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Abstract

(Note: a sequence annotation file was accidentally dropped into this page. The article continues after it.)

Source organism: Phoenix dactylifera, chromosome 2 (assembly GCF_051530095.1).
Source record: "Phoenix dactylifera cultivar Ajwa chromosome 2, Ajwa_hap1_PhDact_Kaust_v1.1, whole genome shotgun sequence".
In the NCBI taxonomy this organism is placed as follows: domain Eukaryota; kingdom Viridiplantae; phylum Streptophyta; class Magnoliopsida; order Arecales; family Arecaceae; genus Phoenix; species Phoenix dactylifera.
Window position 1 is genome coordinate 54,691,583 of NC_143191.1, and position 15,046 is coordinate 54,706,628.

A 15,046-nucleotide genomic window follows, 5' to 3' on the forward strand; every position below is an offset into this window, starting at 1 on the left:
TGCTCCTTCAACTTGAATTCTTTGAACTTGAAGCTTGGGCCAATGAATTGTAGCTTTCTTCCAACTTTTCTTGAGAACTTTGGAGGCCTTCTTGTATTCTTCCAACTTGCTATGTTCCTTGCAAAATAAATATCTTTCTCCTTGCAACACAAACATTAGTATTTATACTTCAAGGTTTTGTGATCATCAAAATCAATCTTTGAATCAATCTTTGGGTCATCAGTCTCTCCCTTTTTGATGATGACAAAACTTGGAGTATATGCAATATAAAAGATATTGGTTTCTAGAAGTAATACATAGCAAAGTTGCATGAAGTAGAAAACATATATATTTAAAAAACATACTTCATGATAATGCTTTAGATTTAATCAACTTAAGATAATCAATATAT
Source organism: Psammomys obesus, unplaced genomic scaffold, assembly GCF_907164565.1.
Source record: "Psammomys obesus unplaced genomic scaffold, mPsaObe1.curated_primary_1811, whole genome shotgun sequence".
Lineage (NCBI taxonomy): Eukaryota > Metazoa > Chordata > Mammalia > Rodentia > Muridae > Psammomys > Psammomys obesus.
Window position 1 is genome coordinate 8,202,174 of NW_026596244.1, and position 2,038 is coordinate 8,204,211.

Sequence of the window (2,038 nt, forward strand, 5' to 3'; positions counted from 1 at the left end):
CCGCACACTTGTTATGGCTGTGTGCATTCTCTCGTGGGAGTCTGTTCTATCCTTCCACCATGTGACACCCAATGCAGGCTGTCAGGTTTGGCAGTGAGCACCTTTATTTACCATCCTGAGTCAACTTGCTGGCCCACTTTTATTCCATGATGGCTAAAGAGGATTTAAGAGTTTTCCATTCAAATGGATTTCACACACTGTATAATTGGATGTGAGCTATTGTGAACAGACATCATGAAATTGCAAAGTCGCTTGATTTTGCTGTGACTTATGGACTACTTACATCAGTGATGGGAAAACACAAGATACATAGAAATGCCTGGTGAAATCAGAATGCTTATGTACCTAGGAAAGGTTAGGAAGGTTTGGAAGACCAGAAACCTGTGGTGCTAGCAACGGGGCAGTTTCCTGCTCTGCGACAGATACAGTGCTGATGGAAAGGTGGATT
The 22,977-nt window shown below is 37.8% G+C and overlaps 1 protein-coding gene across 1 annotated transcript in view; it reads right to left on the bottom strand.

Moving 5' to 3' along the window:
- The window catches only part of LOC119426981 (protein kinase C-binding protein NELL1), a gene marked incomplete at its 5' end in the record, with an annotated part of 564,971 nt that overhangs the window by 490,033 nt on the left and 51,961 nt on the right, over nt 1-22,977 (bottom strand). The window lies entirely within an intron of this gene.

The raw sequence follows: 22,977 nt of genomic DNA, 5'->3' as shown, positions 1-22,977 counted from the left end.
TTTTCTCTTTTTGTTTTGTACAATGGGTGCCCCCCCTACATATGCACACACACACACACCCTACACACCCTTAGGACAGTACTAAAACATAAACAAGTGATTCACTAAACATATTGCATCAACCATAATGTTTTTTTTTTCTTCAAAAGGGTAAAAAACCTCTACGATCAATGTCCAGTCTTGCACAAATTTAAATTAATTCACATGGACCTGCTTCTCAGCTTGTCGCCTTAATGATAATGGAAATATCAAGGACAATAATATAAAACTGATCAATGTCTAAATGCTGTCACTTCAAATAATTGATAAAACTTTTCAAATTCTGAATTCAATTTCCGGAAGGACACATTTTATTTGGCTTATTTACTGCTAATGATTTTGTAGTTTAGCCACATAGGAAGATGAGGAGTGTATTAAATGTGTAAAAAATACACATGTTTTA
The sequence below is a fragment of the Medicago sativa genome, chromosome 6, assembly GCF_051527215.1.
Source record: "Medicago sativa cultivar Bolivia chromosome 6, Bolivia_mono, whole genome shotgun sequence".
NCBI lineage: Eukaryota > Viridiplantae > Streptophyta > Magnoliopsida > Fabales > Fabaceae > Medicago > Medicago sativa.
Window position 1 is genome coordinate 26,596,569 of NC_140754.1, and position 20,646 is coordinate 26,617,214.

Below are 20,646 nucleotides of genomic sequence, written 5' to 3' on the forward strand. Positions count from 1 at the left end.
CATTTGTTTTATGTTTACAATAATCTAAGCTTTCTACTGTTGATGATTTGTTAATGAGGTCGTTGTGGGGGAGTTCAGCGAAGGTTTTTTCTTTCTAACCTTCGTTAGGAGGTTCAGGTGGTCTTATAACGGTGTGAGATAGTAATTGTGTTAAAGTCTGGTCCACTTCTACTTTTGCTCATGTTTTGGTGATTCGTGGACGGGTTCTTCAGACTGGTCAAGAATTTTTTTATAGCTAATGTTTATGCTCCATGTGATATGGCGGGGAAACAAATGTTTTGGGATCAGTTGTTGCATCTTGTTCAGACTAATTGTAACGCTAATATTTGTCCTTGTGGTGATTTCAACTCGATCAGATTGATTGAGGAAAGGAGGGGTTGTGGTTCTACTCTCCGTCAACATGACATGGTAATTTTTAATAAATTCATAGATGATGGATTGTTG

The determination of the spin state of iron-bearing compounds at high pressure and temperature is crucial for our understanding of chemical and physical properties of the deep Earth. Studies on the relationship between the coordination of iron and its electronic spin structure in iron-bearing oxides, silicates, carbonates, iron alloys, and other minerals found in the Earth's mantle and core are scarce because of the technical challenges to simultaneously probe the sample at high pressures and temperatures. We used the unique properties of a pulsed and highly brilliant x-ray free electron laser (XFEL) beam at the High Energy Density (HED) instrument of the European XFEL to x-ray heat and probe samples contained in a diamond anvil cell. We heated and probed with the same x-ray pulse train and simultaneously measured x-ray emission and x-ray diffraction of an $FeCO_{3}$ sample at a pressure of 51 GPa with up to melting temperatures. We collected spin state sensitive Fe $Kβ_{1,3}$ fluorescence spectra and detected the sample's structural changes via diffraction, observing the inverse volume collapse across the spin transition. During x-ray heating, the carbonate transforms into orthorhombic $Fe_{4}C_{3}O_{12}$ and iron oxides. Incipient melting was also observed. This approach to collect information about the electronic state and structural changes from samples contained in a diamond anvil cell at melting temperatures and above will considerably improve our understanding of the structure and dynamics of planetary and exoplanetary interiors.

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